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News Release 96-064

Federal Support Declines for University R&D Facilities

October 28, 1996

This material is available primarily for archival purposes. Telephone numbers or other contact information may be out of date; please see current contact information at media contacts.

The nation's top universities are postponing construction of new science and engineering (S&E) research facilities. Instead they are spending funds to shore up existing facilities--even as they report decreasing S&E building space on their campuses.

These are among overall findings in a new National Science Foundation report, Scientific and Engineering Facilities at Universities and Colleges, 1996. The biennial report synthesizes data on space available for S&E research in U.S. colleges and universities, adequacy and condition of this space, construction and repair, funding sources and S&E research facility needs.

Federal contributions to S&E facility construction declined in constant dollars from $541 million in 1990-91 to $207 million in 1994-95. In this same period, funding from state governments and contributions from the institutions themselves remained steady, but private-sector support declined.

"This large decline in Federal support for construction should be watched over the coming years to see if it is a trend," cautions Ann Lanier, the report's project director.

Among the findings in the NSF report:

  • At least half the research institutions reported inadequate amounts of research space in biological sciences, physical sciences, engineering, agricultural sciences, and medical sciences.

  • In 1996, 18 percent of S&E research space at research institutions needed major renovation or replacement -- about 24.5 million usable square feet.

  • Expenditures for repair or renovation increased from $905 million in 1992-93 to $1.1 billion in 1994-95, an increase of 17 percent in constant dollars. These projects were primarily funded through institutional funds.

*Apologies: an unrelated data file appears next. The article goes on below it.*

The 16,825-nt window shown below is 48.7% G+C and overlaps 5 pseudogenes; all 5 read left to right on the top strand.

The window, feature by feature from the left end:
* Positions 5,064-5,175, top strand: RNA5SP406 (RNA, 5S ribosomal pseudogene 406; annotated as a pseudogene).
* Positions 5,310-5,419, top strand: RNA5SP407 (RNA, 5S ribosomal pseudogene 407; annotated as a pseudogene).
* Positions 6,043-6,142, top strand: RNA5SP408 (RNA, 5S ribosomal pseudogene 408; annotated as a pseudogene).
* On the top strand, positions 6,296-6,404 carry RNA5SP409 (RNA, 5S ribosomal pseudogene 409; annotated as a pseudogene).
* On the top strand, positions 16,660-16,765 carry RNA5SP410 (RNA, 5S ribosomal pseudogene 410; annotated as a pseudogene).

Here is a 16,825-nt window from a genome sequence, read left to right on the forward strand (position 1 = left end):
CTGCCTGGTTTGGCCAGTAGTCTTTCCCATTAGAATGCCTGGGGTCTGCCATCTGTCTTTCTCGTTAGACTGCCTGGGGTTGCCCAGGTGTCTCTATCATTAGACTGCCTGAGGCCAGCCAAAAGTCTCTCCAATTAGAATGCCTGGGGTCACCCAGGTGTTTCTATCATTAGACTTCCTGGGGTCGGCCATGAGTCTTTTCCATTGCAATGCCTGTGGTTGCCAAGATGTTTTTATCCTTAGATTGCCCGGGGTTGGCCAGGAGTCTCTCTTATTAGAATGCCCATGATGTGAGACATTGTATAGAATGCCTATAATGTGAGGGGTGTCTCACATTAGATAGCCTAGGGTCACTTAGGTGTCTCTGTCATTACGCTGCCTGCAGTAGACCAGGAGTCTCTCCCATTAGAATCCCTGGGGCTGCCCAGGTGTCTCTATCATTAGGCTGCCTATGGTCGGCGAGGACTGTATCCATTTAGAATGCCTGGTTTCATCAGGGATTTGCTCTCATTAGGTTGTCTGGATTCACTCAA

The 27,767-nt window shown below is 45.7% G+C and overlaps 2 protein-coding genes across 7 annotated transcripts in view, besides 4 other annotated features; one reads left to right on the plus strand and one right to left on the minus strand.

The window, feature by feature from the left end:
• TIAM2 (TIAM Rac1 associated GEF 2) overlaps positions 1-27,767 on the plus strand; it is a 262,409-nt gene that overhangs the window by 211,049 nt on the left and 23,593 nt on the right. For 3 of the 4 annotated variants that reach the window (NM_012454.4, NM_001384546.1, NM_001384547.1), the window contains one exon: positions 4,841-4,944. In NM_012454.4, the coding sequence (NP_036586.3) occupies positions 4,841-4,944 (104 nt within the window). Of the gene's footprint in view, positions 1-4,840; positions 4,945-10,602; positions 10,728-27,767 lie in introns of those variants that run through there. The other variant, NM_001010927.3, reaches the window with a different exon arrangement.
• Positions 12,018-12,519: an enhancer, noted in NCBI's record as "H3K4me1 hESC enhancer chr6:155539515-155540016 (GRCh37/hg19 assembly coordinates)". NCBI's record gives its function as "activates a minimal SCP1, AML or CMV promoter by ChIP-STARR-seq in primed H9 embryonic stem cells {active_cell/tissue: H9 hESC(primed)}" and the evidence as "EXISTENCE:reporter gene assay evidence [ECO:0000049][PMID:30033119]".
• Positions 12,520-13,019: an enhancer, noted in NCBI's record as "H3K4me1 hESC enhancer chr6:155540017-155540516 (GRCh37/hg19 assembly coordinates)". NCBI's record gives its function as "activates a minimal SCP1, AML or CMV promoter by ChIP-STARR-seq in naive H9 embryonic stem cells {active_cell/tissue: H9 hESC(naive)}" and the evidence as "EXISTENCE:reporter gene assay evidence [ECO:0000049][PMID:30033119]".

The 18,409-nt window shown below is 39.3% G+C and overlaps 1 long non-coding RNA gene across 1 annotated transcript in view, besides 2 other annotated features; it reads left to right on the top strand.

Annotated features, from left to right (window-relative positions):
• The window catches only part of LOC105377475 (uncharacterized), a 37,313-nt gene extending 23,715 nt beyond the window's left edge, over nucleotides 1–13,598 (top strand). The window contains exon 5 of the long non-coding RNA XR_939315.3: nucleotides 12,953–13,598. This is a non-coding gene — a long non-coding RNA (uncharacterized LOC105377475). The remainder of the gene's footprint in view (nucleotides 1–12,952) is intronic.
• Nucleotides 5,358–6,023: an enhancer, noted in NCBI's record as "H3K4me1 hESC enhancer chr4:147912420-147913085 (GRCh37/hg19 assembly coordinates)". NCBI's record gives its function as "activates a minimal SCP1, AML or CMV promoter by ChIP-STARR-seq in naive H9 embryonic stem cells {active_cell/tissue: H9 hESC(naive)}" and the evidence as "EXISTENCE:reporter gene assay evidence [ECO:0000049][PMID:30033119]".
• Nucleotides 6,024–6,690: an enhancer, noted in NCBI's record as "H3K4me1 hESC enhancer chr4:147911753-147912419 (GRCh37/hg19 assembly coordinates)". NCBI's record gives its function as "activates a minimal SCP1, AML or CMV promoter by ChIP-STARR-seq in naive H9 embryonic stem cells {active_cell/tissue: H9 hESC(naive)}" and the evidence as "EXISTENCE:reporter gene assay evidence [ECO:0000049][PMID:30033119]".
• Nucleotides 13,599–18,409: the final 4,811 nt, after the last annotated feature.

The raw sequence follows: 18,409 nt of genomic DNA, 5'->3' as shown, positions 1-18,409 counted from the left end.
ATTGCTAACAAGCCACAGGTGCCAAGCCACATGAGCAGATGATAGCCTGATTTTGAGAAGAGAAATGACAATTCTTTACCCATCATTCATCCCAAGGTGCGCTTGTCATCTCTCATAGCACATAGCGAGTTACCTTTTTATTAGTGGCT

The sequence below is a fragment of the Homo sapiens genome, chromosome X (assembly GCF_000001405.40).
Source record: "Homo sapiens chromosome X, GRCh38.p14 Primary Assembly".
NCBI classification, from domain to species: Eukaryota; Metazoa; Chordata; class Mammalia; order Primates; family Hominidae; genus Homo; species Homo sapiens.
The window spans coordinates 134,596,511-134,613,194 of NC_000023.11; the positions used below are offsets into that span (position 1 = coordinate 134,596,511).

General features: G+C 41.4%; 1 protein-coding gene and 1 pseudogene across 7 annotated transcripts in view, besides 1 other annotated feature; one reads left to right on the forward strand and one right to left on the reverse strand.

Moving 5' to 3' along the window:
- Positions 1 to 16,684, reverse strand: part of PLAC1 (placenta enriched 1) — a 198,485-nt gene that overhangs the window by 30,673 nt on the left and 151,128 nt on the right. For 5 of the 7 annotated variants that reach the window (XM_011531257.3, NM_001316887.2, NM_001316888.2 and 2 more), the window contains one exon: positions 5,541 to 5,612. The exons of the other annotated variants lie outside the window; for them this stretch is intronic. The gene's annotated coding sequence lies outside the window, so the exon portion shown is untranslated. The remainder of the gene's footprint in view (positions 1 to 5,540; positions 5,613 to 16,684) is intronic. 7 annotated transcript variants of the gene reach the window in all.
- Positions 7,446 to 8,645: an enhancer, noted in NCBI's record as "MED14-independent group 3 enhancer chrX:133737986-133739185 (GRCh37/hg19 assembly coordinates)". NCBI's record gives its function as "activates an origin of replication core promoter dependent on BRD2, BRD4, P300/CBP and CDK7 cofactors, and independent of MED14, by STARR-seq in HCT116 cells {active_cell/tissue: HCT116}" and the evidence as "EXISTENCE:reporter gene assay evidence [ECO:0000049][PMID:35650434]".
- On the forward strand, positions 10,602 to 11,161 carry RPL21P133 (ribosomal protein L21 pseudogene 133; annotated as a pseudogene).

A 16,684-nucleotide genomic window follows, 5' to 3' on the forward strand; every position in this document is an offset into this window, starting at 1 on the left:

• In fiscal years 1994-95, research colleges and universities began S&E research construction projects costing $2.8 billion, representing a continued decline in the construction of S&E research space. That figure was $3.0 billion in 1992-93, and $3.4 billion in 1990-91.

  • Academic institutions in 1996 deferred $7.4 billion in S&E research construction and repair projects due to lack of funds.

  • These trends were similar at Historically Black Colleges and Universities (HBCU). In 1996, half the HBCUs reported inadequate S&E research space in engineering and the biological sciences outside of medical schools. The amount spent to construct S&E research space at research HBCUs declined from $37.6 million in 1992 to $21.3 million in 1996 in constant dollars. They reported $302 million deferred for S&E capital projects.


Media Contacts
George Chartier, NSF, (703) 306-1070, email:

Program Contacts
Ann Lanier, NSF, (703) 306-1774, email:

The National Science Foundation (NSF) is an independent federal agency that supports fundamental research and education across all fields of science and engineering. In fiscal year (FY) 2018, its budget is $7.8 billion. NSF funds reach all 50 states through grants to nearly 2,000 colleges, universities and other institutions. Each year, NSF receives more than 50,000 competitive proposals for funding and makes about 12,000 new funding awards.

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